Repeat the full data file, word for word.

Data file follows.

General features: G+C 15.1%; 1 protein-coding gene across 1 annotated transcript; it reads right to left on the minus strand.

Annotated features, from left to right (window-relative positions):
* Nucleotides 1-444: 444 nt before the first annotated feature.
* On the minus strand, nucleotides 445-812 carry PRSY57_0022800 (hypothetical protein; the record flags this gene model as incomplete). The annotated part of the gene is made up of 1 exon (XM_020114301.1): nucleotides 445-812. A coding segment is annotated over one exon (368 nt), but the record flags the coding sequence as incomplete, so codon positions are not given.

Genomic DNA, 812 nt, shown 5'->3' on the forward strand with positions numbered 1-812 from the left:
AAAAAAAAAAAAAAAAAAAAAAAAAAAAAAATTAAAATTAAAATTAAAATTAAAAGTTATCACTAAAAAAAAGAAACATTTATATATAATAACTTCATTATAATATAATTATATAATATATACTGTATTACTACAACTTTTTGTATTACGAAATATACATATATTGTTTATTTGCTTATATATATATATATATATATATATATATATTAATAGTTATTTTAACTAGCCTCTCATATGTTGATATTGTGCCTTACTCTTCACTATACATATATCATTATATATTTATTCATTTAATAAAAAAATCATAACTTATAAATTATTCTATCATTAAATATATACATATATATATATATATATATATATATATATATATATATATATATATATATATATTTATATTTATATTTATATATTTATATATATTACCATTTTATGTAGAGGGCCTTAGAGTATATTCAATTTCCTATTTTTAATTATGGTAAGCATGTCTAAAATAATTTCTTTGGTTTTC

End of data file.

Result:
General features: G+C 15.1%; 1 protein-coding gene across 1 annotated transcript; it reads right to left on the minus strand.

Annotated features, from left to right (window-relative positions):
* Nucleotides 1-444: 444 nt before the first annotated feature.
* On the minus strand, nucleotides 445-812 carry PRSY57_0022800 (hypothetical protein; the record flags this gene model as incomplete). The annotated part of the gene is made up of 1 exon (XM_020114301.1): nucleotides 445-812. A coding segment is annotated over one exon (368 nt), but the record flags the coding sequence as incomplete, so codon positions are not given.

Genomic DNA, 812 nt, shown 5'->3' on the forward strand with positions numbered 1-812 from the left:
AAAAAAAAAAAAAAAAAAAAAAAAAAAAAAATTAAAATTAAAATTAAAATTAAAAGTTATCACTAAAAAAAAGAAACATTTATATATAATAACTTCATTATAATATAATTATATAATATATACTGTATTACTACAACTTTTTGTATTACGAAATATACATATATTGTTTATTTGCTTATATATATATATATATATATATATATATATTAATAGTTATTTTAACTAGCCTCTCATATGTTGATATTGTGCCTTACTCTTCACTATACATATATCATTATATATTTATTCATTTAATAAAAAAATCATAACTTATAAATTATTCTATCATTAAATATATACATATATATATATATATATATATATATATATATATATATATATATATATATATATTTATATTTATATTTATATATTTATATATATTACCATTTTATGTAGAGGGCCTTAGAGTATATTCAATTTCCTATTTTTAATTATGGTAAGCATGTCTAAAATAATTTCTTTGGTTTTC